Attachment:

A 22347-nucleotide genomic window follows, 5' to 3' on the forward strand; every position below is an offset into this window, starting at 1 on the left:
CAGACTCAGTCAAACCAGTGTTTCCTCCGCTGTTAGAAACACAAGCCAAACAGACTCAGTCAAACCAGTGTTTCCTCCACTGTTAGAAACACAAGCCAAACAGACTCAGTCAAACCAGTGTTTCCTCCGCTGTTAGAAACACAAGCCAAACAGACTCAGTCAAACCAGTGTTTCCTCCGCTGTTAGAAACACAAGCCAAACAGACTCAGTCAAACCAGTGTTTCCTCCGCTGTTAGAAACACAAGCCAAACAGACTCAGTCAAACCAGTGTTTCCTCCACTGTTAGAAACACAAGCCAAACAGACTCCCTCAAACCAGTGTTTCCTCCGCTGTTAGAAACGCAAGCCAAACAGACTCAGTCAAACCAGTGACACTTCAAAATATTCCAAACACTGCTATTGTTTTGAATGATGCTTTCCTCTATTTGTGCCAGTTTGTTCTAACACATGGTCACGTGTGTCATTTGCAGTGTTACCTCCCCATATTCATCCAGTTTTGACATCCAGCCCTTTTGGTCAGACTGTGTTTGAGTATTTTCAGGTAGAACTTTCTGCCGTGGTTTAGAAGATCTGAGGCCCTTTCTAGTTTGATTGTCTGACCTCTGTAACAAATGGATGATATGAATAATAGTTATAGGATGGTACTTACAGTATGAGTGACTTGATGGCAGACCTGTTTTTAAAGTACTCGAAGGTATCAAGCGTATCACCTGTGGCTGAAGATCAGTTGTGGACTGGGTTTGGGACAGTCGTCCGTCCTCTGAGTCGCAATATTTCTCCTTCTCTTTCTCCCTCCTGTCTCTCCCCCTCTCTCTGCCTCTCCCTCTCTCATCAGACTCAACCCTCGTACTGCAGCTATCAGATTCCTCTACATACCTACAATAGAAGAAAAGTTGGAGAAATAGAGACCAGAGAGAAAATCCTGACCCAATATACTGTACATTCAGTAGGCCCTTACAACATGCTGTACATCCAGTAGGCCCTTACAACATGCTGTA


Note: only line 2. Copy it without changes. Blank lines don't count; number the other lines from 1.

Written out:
CAGACTCAGTCAAACCAGTGTTTCCTCCGCTGTTAGAAACACAAGCCAAACAGACTCAGTCAAACCAGTGTTTCCTCCACTGTTAGAAACACAAGCCAAACAGACTCAGTCAAACCAGTGTTTCCTCCGCTGTTAGAAACACAAGCCAAACAGACTCAGTCAAACCAGTGTTTCCTCCGCTGTTAGAAACACAAGCCAAACAGACTCAGTCAAACCAGTGTTTCCTCCGCTGTTAGAAACACAAGCCAAACAGACTCAGTCAAACCAGTGTTTCCTCCACTGTTAGAAACACAAGCCAAACAGACTCCCTCAAACCAGTGTTTCCTCCGCTGTTAGAAACGCAAGCCAAACAGACTCAGTCAAACCAGTGACACTTCAAAATATTCCAAACACTGCTATTGTTTTGAATGATGCTTTCCTCTATTTGTGCCAGTTTGTTCTAACACATGGTCACGTGTGTCATTTGCAGTGTTACCTCCCCATATTCATCCAGTTTTGACATCCAGCCCTTTTGGTCAGACTGTGTTTGAGTATTTTCAGGTAGAACTTTCTGCCGTGGTTTAGAAGATCTGAGGCCCTTTCTAGTTTGATTGTCTGACCTCTGTAACAAATGGATGATATGAATAATAGTTATAGGATGGTACTTACAGTATGAGTGACTTGATGGCAGACCTGTTTTTAAAGTACTCGAAGGTATCAAGCGTATCACCTGTGGCTGAAGATCAGTTGTGGACTGGGTTTGGGACAGTCGTCCGTCCTCTGAGTCGCAATATTTCTCCTTCTCTTTCTCCCTCCTGTCTCTCCCCCTCTCTCTGCCTCTCCCTCTCTCATCAGACTCAACCCTCGTACTGCAGCTATCAGATTCCTCTACATACCTACAATAGAAGAAAAGTTGGAGAAATAGAGACCAGAGAGAAAATCCTGACCCAATATACTGTACATTCAGTAGGCCCTTACAACATGCTGTACATCCAGTAGGCCCTTACAACATGCTGTA